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Managerial Economics & Business Strategy

CHAPTER 1
THE FUNDAMENTALS OF MANAGERIAL ECONOMICS

McGraw-Hill/Irwin

Copyright © 2006 by The McGraw-Hill Companies, Inc. All rights reserved.

‡What are the roles of a manager?
y What managerial economic

decisions does a manager make??

Michael R. Baye, Managerial Economics and Business Strategy, 5e. reserved.

Copyright © 2006 by The McGraw-Hill Companies, Inc. All rights

PURPOSE OF USING MANAGERIAL ECONOMICS TOOLS:
y Shape pricing and output decisions y Optimize production process and input mix y Choose product quality y Guide horizontal and vertical merger decisions y Optimally design internal and external incentives

Michael R. Baye, Managerial Economics and Business Strategy, 5e. reserved.

Copyright © 2006 by The McGraw-Hill Companies, Inc. All rights

5e. Managerial Economics and Business Strategy. All rights .Managerial economics are useful for both profit making companies and Not-for ±profit organization (coordinate shelter for homeless. decide best means for distributing food to the needy) Michael R. Inc. Copyright © 2006 by The McGraw-Hill Companies. reserved. Baye.

Copyright © 2006 by The McGraw-Hill Companies.Managerial Economics y  . . All rights . Inc. y  . 5e. reserved. y  Michael R. Managerial Economics and Business Strategy. Baye.

reserved.MANAGER y A person who directs resources to achieve stated goal. Managerial Economics and Business Strategy. Inc. machines. Copyright © 2006 by The McGraw-Hill Companies. Baye. 5e. Includes those who:    Direct effort of others-delegate tasks Purchase inputs to be used in production In charge of making other decision such as product price and quality y Responsible for his/her own actions and actions of other individuals. All rights . other inputs under his/her control y Maximises profit and value of firms Michael R.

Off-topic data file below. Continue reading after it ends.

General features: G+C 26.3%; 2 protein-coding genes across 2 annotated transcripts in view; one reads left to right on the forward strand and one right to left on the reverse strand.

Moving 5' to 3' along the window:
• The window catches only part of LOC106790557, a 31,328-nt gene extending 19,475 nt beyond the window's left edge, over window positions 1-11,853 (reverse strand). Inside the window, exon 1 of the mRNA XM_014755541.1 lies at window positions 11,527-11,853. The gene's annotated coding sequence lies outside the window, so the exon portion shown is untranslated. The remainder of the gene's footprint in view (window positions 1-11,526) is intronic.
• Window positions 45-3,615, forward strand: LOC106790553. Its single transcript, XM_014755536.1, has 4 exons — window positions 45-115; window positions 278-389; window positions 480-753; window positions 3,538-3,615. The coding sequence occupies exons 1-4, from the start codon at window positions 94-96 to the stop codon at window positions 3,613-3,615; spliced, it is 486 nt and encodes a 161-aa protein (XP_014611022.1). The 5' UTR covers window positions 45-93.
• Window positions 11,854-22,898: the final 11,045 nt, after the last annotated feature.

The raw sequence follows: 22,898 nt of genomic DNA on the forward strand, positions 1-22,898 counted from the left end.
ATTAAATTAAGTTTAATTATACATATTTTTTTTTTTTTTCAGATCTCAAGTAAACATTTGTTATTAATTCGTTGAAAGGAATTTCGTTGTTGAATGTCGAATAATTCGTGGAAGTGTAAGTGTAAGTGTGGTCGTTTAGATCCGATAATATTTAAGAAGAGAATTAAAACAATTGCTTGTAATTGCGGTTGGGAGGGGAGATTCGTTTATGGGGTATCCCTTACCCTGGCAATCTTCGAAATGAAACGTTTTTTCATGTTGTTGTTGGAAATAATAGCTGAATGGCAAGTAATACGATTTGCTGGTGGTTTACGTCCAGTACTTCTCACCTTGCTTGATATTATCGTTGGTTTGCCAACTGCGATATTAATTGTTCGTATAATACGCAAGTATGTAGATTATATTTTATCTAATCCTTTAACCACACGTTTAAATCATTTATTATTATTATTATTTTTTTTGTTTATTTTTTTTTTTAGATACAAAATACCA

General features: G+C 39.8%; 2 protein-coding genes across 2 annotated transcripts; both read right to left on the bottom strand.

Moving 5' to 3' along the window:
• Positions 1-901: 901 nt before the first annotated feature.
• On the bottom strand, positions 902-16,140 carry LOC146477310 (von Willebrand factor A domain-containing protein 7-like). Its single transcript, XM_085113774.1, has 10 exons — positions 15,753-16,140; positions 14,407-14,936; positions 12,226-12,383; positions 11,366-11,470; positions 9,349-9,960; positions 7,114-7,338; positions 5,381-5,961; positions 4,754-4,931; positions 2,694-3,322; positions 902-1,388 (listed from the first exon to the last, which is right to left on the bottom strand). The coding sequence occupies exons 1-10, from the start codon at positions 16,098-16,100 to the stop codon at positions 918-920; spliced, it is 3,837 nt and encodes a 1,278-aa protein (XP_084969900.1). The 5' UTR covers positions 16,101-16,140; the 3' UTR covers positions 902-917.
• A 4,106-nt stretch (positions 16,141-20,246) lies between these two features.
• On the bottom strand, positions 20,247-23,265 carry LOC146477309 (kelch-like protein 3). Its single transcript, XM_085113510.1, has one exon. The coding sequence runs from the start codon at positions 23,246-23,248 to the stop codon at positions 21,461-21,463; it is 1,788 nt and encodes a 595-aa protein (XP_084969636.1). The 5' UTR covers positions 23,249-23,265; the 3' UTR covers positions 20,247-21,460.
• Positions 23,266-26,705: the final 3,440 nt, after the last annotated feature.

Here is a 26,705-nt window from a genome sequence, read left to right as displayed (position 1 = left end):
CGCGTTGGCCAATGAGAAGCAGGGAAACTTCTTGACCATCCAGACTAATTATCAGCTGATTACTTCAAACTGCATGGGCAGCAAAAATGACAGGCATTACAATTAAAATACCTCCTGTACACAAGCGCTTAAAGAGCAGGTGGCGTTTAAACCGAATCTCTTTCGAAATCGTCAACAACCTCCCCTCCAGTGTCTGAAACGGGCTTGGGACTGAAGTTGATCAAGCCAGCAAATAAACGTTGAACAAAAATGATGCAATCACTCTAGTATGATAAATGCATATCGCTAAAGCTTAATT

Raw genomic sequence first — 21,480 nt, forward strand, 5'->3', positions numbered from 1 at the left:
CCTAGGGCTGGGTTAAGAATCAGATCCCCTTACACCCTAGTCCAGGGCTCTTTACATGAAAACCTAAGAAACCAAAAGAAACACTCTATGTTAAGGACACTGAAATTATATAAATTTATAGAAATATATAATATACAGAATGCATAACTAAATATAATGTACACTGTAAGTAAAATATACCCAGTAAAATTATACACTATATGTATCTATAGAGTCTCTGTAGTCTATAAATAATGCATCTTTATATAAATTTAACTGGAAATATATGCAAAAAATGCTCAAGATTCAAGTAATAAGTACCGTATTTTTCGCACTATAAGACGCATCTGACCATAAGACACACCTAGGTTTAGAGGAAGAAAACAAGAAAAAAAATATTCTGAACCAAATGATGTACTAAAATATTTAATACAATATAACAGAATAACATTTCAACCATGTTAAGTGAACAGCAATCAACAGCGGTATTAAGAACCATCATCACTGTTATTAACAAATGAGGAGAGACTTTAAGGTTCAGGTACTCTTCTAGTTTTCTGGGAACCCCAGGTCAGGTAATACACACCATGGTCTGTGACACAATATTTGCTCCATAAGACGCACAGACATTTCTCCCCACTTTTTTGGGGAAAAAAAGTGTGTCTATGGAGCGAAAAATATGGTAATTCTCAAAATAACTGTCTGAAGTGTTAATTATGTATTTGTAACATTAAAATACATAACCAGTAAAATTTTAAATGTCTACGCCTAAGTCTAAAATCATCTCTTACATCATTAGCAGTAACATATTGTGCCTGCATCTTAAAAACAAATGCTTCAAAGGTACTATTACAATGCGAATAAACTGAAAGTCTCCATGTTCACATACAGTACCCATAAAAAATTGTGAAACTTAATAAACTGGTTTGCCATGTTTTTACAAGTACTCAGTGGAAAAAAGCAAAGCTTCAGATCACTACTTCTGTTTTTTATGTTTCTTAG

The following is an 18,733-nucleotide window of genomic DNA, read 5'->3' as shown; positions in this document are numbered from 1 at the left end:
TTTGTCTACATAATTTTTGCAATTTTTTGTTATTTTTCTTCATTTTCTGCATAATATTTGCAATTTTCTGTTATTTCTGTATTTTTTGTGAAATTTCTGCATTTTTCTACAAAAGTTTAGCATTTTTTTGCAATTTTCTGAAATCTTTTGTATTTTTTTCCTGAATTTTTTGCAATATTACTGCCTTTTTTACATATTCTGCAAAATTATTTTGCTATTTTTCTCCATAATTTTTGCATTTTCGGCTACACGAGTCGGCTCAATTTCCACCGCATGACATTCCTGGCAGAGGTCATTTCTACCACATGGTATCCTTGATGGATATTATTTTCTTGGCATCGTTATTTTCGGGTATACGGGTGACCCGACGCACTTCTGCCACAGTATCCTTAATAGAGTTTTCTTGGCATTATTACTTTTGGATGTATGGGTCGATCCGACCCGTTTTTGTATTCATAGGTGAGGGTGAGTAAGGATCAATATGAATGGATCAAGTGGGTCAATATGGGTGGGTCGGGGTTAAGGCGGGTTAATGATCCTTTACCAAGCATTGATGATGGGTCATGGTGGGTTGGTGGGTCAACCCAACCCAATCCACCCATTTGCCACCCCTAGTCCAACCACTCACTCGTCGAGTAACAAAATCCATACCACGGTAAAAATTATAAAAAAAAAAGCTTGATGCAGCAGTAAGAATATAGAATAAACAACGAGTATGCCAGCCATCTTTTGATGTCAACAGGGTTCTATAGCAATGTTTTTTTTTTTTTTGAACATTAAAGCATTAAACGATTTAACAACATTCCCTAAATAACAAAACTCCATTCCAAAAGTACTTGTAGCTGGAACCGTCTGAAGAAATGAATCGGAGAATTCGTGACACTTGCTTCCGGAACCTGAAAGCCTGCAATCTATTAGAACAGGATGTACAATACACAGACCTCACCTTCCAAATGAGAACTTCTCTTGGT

Inc.Managerial economics y Study of how to direct scarce resources in a way that most efficiently achieves managerial goal.managers in computer making company would decide on :       Whether to purchase or produce intermediate input (disk drive/ computer chips How many computers to produce and what is the selling price How many employees to hire How should the employees be compensated What incentive to be given to ensure quality How would rival company affect the organization? Copyright © 2006 by The McGraw-Hill Companies. Managerial Economics and Business Strategy. y Example. 5e. All rights Michael R. Baye. . reserved.

Inc. Copyright © 2006 by The reserved.data on alternative method to obtain financial capital  To collect and process data  MANAGER INTEGRATE ALL INFORMATION TO ARRIVE AT A DECISION McGraw-Hill Companies.Solution: y To make a sound decision.data on product market characteristic Ù Finance dept. Baye.tax advice or cost data Ù Legal dept. . manager would need To identify information needed Ù Account dept. All rights Michael R. Managerial Economics and Business Strategy.legal ramification of alternative decisions Ù Marketing dept. 5e.

The Economics of Effective Management AN EFFECTIVE MANAGER MUST: Identify Goals and Constraints  Recognize the Role of Profits  Understand Incentives  Five Forces Model  Understand Markets  Recognize the Time Value of Money  Use Marginal Analysis  Michael R. Inc. All rights . Copyright © 2006 by The McGraw-Hill Companies. 5e. Baye. reserved. Managerial Economics and Business Strategy.

available technology.Identify Goals and Constraints y Well defined goals y Different goals entails different decisions y Decision maker faces constraints that affect the ability to achieve goal EXAMPLES: y marketing dept -maximise sales and market share . reserved. Inc. input prices Michael R. 5e. Baye. Copyright © 2006 by The McGraw-Hill Companies. finance dept. Managerial Economics and Business Strategy. All rights .isk reduction strategies y Constraints.